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The Canada Revenue Agency (CRA) and Revenu Quebec (RQ) should be held financially liable when auditors’ mistakes harm small businesses, says the Canadian Federation of Independent Business (CFIB).

Last week, CFIB submitted an affidavit in support of Restaurant Le Relais de Saint-Jean and its owner Gary Chionis’ petition to have their case against the tax authorities for compensation heard by the Supreme Court of Canada (SCC).

The business and its owner are petitioning the SCC to review a decision by the Quebec Court of Appeal on whether CRA and RQ are liable for errors committed by their auditors and collection agent.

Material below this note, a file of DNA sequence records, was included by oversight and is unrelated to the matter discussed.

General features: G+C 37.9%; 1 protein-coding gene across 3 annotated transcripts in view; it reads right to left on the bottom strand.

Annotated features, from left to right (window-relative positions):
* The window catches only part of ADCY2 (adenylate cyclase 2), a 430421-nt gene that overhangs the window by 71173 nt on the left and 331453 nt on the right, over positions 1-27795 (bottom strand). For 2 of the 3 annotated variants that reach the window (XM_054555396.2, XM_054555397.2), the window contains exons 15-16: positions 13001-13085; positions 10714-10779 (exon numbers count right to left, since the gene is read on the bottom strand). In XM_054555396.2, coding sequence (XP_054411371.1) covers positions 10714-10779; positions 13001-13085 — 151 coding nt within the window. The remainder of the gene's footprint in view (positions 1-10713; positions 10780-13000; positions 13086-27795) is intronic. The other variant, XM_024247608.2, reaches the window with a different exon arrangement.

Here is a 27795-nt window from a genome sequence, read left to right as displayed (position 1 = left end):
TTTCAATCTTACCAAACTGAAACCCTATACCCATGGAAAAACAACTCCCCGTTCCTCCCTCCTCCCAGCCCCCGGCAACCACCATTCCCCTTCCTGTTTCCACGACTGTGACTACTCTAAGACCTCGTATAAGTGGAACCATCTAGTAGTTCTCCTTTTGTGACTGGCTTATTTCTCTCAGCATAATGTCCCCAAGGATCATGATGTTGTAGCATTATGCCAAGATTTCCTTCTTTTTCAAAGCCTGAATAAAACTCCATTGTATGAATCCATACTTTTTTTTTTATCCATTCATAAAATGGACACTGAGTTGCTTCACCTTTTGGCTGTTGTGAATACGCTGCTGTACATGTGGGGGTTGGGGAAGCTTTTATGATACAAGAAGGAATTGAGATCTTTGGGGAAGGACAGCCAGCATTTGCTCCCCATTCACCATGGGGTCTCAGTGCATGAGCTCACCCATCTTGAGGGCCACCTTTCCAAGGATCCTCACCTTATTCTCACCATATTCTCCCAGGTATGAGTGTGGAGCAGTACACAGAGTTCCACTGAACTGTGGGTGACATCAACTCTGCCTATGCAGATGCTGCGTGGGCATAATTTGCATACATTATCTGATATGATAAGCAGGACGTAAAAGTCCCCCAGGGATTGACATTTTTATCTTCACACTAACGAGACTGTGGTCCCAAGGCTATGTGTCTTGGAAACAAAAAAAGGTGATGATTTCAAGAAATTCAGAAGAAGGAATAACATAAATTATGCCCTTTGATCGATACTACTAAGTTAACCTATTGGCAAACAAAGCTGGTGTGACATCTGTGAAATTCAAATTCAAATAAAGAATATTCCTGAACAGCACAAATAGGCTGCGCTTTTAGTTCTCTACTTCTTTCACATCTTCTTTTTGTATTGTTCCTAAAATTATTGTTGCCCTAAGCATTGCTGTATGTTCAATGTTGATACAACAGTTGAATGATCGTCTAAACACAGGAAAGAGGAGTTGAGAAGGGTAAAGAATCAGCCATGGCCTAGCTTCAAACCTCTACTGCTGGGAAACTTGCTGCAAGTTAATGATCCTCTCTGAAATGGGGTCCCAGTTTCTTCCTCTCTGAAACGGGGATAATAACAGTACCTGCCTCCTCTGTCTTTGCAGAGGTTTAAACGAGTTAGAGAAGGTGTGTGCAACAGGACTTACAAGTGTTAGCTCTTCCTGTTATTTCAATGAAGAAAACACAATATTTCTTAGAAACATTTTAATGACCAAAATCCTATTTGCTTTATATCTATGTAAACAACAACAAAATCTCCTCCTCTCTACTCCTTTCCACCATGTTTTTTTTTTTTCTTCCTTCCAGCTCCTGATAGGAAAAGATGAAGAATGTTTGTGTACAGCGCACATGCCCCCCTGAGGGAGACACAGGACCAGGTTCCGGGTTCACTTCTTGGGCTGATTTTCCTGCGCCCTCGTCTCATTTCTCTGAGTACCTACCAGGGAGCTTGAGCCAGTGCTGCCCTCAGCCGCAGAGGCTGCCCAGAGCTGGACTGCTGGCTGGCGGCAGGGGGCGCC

In 2005, an audit by RQ claimed the business owed $1 million in sales taxes. The business and its owner incurred $350,000 in accountants’ and lawyers’ fee expenses over five years to establish the claim was made in error, the CFIB says. The restaurant, which has now been shuttered, and its owner were never compensated by the CRA or RQ.

“When tax authorities make a mistake of this magnitude, it puts a huge financial strain on the business owner, causes them personal stress, hurts their reputation and sometimes leads to the permanent closure or winding down of the business” said Corinne Pohlmann, the CFIB’s senior vice-president of national affairs. “We urge the Supreme Court to do the right thing and review the Relais decision by the Quebec Court of Appeal.”

The CFIB is asking the SCC to provide guidance and establish a proper threshold for when the CRA and RQ will be held liable for audit and collection actions that have proved to be damaging.

“There is a big imbalance of power between tax authorities and the small business owners they audit,” Pohlmann said. “There needs to be greater accountability on the part of CRA and RQ when an error in the audit process causes undue damages to small business owners.”